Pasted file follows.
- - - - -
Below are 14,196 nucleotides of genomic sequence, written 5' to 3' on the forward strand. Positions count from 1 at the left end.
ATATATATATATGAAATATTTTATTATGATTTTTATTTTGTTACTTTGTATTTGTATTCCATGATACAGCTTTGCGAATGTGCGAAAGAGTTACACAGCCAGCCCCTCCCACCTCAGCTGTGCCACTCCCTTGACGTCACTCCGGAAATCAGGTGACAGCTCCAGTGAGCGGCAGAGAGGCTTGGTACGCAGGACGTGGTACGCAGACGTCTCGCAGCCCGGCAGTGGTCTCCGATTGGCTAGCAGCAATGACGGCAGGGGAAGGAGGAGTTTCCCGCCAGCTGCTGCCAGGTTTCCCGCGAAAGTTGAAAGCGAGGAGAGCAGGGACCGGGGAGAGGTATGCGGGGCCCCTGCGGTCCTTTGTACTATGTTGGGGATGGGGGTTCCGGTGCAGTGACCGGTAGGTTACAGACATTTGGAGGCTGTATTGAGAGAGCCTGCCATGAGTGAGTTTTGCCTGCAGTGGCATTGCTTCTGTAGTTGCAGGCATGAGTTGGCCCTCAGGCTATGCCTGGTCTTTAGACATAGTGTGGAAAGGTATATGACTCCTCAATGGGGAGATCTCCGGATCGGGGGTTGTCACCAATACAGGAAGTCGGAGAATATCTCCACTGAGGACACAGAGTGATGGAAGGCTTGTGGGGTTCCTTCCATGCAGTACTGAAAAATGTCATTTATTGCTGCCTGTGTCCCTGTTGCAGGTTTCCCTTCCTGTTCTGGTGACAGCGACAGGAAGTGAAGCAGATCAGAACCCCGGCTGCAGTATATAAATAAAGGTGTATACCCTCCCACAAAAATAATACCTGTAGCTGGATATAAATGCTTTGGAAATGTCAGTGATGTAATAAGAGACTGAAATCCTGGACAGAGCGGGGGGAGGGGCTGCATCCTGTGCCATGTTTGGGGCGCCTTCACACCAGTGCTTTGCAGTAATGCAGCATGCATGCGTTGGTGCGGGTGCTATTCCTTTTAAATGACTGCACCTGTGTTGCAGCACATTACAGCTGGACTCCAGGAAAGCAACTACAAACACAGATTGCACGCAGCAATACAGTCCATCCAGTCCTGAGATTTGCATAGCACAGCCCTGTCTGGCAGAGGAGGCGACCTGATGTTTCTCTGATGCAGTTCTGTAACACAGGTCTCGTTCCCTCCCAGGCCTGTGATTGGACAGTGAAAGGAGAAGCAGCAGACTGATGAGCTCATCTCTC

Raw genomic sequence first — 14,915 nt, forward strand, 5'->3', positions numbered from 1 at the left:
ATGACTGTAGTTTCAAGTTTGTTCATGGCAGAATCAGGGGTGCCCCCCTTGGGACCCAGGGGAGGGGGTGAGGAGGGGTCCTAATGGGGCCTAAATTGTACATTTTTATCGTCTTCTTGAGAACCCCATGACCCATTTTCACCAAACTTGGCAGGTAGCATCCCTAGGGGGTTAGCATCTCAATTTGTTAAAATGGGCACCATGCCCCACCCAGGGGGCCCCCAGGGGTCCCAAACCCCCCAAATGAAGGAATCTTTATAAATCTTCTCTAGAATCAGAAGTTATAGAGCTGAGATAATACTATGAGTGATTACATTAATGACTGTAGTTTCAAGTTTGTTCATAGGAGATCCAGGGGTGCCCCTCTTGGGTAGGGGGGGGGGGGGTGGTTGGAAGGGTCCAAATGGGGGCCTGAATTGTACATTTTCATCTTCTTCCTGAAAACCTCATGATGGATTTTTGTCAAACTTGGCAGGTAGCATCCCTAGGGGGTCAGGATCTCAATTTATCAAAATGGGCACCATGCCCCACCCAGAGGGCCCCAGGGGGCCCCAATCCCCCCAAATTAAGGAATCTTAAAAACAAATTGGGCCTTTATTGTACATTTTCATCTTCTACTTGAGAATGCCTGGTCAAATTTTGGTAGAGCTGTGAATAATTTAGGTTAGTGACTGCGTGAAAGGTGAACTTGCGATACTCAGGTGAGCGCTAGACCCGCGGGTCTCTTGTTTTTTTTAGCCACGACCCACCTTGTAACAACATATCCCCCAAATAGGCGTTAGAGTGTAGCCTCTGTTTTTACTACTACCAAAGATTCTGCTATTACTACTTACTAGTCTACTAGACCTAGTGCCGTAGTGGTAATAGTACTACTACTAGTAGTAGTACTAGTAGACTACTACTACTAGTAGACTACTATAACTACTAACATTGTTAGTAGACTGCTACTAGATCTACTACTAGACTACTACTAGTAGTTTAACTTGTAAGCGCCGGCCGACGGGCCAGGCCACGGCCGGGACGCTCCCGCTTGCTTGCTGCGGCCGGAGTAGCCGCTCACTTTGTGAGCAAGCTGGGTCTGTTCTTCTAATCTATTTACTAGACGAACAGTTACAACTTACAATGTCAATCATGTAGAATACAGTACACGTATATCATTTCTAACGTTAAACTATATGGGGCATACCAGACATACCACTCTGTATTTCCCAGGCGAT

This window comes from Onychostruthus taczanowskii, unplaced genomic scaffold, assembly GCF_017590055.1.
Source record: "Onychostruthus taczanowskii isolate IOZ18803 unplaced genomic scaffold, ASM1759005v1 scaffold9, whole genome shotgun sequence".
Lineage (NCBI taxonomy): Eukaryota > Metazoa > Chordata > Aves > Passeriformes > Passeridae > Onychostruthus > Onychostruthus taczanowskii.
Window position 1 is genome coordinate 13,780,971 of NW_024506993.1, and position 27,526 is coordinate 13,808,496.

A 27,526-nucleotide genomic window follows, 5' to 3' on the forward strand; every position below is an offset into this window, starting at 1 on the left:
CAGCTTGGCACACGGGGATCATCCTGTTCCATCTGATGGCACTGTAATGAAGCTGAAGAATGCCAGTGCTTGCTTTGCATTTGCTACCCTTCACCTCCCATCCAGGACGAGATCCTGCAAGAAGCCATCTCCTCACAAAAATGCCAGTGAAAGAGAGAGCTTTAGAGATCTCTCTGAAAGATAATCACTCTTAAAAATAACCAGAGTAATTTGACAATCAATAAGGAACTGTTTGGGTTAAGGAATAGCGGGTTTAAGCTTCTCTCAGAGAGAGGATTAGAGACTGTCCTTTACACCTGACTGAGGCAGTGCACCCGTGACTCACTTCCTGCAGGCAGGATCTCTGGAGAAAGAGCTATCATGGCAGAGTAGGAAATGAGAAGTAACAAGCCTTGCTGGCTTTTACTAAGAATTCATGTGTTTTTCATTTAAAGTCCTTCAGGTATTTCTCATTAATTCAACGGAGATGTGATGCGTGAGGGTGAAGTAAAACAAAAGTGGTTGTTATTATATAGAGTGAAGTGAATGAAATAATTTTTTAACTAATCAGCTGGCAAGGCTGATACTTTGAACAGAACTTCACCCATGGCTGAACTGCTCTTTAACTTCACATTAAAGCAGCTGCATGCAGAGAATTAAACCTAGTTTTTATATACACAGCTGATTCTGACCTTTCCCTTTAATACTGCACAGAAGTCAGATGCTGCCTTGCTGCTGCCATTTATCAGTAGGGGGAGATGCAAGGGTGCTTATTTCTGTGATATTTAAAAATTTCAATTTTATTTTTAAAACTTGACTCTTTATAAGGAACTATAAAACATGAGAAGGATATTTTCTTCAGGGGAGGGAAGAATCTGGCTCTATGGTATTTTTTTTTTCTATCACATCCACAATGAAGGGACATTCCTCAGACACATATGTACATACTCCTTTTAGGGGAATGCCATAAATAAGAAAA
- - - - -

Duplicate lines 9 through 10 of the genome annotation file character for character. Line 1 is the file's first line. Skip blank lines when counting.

A 27,526-nucleotide genomic window follows, 5' to 3' on the forward strand; every position below is an offset into this window, starting at 1 on the left:
CAGCTTGGCACACGGGGATCATCCTGTTCCATCTGATGGCACTGTAATGAAGCTGAAGAATGCCAGTGCTTGCTTTGCATTTGCTACCCTTCACCTCCCATCCAGGACGAGATCCTGCAAGAAGCCATCTCCTCACAAAAATGCCAGTGAAAGAGAGAGCTTTAGAGATCTCTCTGAAAGATAATCACTCTTAAAAATAACCAGAGTAATTTGACAATCAATAAGGAACTGTTTGGGTTAAGGAATAGCGGGTTTAAGCTTCTCTCAGAGAGAGGATTAGAGACTGTCCTTTACACCTGACTGAGGCAGTGCACCCGTGACTCACTTCCTGCAGGCAGGATCTCTGGAGAAAGAGCTATCATGGCAGAGTAGGAAATGAGAAGTAACAAGCCTTGCTGGCTTTTACTAAGAATTCATGTGTTTTTCATTTAAAGTCCTTCAGGTATTTCTCATTAATTCAACGGAGATGTGATGCGTGAGGGTGAAGTAAAACAAAAGTGGTTGTTATTATATAGAGTGAAGTGAATGAAATAATTTTTTAACTAATCAGCTGGCAAGGCTGATACTTTGAACAGAACTTCACCCATGGCTGAACTGCTCTTTAACTTCACATTAAAGCAGCTGCATGCAGAGAATTAAACCTAGTTTTTATATACACAGCTGATTCTGACCTTTCCCTTTAATACTGCACAGAAGTCAGATGCTGCCTTGCTGCTGCCATTTATCAGTAGGGGGAGATGCAAGGGTGCTTATTTCTGTGATATTTAAAAATTTCAATTTTATTTTTAAAACTTGACTCTTTATAAGGAACTATAAAACATGAGAAGGATATTTTCTTCAGGGGAGGGAAGAATCTGGCTCTATGGTATTTTTTTTTTCTATCACATCCACAATGAAGGGACATTCCTCAGACACATATGTACATACTCCTTTTAGGGGAATGCCATAAATAAGAAAA